Of the eight statements given by the assistants, four of them are completely useless and can be ignored due to either always being false or always being true.
Statement 2 would be false if and only if the jackpot door's number was a square that had 6 or more distinct divisors. All four squares in the range of 1 to 20 (specifically, the numbers 1, 4, 9, 16) have fewer than 6 distinct divisors, therefore Statement 2 must be true.
Statement 5 is true if and only if there is exactly one false statement among the first four statements. The possible number of false statements, regardless of what the statements are, among the first five statements is therefore either 1, 3, 4, or 5. Because of this, it is impossible to have exactly 2 false statements among the first 5 statements, therefore Statement 6 cannot be true.
Because statement 6 cannot be true, the possible number of false statements among the first 6 statements is 2, 4, 5, or 6. Therefore, it is impossible for there to be exactly 3 false statements among them, and Statement 7 cannot be true.
Because statement 7 cannot be true, the possible number of false statements among the first 7 statements is 3, 5, 6, or 7. Therefore, it is impossible for there to be exactly 4 false statements among them, and Statement 8 cannot be true.
After reducing the number of statements to check the validity of to 4, we must now figure out when a given statement would be false. Statement 5's truthiness has been elaborated above (since it is required in the proof of the truthiness of other statement(s)), and the remaining three statements are of the form "If A, then B".
For any statement of the form "If A, then B" to be false, A must be true and B must be false.
Statement 1 has the condition of "If the door is an even number", so it only applies if the door is an even number (2, 4, 6, 8, 10, 12, 14, 16, 18, 20).
Statement 1 then states that the only "correct" even numbers are squares (4, 16). Note that while 1 and 9 are squares, they aren't even, and don't matter for this statement.
Statement 1 is therefore false on any non-square even number. (These are the numbers 2, 6, 8, 10, 12, 14, 18, and 20)
Statement 3 has the condition of "If the door is a number with less than 6 distinct divisors".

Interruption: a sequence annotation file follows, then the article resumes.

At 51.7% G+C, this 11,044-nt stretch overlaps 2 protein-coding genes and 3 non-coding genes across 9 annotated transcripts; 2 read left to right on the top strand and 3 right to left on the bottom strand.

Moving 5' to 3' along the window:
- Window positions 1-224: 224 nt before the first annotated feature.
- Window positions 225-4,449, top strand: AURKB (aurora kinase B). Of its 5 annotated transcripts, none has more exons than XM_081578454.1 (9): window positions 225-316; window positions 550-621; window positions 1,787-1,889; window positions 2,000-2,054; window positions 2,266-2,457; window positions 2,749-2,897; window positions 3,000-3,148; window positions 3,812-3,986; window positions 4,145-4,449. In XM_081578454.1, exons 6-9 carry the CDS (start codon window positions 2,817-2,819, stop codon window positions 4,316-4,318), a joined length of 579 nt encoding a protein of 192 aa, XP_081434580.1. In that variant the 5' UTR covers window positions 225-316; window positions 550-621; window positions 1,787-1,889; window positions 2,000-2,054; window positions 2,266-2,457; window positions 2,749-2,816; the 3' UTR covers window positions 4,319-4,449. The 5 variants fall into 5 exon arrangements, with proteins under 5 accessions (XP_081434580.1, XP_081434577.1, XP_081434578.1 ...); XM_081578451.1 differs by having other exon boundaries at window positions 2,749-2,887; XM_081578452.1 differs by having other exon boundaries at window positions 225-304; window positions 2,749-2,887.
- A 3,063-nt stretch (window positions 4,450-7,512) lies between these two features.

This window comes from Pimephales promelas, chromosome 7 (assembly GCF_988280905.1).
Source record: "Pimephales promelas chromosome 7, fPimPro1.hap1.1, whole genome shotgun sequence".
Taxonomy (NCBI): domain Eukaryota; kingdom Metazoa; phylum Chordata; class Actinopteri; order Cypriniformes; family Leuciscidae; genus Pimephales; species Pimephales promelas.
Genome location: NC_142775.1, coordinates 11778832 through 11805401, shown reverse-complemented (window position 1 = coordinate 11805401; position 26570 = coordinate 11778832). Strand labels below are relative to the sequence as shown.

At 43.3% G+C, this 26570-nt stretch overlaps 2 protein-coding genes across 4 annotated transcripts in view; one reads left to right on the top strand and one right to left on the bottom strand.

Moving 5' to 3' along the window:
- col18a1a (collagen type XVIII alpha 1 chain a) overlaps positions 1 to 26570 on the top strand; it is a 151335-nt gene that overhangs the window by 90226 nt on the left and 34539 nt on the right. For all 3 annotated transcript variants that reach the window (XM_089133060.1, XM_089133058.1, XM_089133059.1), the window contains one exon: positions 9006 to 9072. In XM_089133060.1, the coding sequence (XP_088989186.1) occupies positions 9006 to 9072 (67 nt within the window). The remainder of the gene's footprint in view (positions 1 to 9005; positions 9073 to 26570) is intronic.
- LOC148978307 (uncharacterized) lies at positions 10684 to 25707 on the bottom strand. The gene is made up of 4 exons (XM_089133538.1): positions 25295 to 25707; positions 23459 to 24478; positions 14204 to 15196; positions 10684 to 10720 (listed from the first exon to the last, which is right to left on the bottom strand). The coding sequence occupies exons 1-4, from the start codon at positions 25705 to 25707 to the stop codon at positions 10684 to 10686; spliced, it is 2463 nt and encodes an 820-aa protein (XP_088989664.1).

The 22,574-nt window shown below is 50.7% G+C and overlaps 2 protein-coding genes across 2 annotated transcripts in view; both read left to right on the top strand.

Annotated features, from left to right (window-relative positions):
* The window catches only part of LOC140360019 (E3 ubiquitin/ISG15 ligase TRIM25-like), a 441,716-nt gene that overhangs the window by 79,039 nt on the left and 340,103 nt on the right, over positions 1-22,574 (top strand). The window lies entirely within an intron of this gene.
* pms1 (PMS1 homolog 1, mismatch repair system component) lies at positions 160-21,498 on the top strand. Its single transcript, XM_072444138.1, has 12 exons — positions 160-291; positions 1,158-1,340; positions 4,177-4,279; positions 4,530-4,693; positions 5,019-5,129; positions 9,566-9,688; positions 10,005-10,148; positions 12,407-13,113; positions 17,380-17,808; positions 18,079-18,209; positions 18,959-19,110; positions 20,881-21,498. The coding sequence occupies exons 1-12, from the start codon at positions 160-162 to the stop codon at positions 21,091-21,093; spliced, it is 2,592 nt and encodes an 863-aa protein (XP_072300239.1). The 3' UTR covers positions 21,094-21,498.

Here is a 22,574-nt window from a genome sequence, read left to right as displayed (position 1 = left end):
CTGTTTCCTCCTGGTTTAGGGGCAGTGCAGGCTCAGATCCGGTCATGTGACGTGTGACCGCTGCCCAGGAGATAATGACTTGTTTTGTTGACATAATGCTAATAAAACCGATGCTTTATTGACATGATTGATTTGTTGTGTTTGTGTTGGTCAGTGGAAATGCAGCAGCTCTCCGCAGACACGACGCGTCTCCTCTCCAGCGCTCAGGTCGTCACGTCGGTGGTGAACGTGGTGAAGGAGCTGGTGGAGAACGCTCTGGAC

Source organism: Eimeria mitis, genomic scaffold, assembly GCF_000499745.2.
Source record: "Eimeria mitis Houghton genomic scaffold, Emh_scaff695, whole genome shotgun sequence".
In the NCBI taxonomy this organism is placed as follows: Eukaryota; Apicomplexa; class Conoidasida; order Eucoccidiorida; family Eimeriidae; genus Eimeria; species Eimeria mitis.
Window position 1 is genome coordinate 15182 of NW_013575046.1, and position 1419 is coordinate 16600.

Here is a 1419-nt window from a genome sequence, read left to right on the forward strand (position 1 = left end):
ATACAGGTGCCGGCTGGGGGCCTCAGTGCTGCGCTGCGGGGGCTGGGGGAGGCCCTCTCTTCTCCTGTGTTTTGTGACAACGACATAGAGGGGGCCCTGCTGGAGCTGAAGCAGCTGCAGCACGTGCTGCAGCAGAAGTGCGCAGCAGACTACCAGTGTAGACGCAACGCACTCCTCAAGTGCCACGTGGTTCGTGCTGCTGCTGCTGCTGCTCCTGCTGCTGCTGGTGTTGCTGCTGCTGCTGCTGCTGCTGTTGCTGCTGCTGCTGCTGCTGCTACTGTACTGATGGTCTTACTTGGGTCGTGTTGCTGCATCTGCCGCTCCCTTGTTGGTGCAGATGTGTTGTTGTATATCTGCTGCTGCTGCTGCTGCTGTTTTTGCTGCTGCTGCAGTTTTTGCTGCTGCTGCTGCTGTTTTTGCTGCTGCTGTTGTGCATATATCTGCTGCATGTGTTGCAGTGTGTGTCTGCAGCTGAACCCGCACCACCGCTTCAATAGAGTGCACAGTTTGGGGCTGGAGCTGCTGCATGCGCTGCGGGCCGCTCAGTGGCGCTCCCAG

There are three numbers in the range of 1 to 20 that have 6 or more divisors, and therefore don't match the condition: 12 (1, 2, 3, 4, 6, 12), 18 (1, 2, 3, 6, 9, 18), and 20 (1, 2, 4, 5, 10, 20).
all other numbers match this condition.
Statement 3 states that the door must be in the range of 1 to 10 (1, 2, 3, 4, ..., 10)
Therefore, Statement 3 is false on the following numbers: 11, 13, 14, 15, 16, 17, 19
Statement 4 has the condition of the number being in the range of 1 to 10.
Statement 4 states that the door must then be an even number.
Therefore, Statement 4 is false for any single-digit odd number. (1, 3, 5, 7, 9)
There is one final statement that must be considered to determine which door has the prize, and it's given not by an assistant but by the host himself. Specifically, knowledge of exactly how many liars there are reveals the door.
Factoring in statement 2's guaranteed truthfulness AND the false values for statements 3 and 4 having no overlap, the possible number of false statements among the first five statements are 1 and 3. To find the correct door, we must figure out which door has a unique number of false statements among the first five statements.
Given that it is impossible for there to be 0 false statements among the first five (due to statement 5 being false if the first four statements are all true), any doors where exactly one of the first four statements are false cannot be the door, nor can any door where all four of the first four statements are true be the correct door. This eliminates:
1. all odd numbers below 10 (only statement 4 is false),
2. all even numbers up to and including 10 (With the exception of number 4, these make statement 1 the only false statement. In 4's case, the only false statement is statement 5, so it is wrong as well),
3. all odd numbers above 10 (only statement 3 is false)
4. The numbers 12, 18, and 20 (only statement 1 is false), and
5. The number 16 (only statement 3 is false)
Removing those 19 numbers leaves only the number 14. In the number 14's case, both statement 1 is false (it's an even number that's not a square) and statement 3 is false (it's a number greater than 10 with fewer than 6 distinct divisors). Because this is the only number that results in more than 1 false statement among the first five statements (and therefore more than 4 false statements among the 8 assistant statements), the prize must be behind door 14.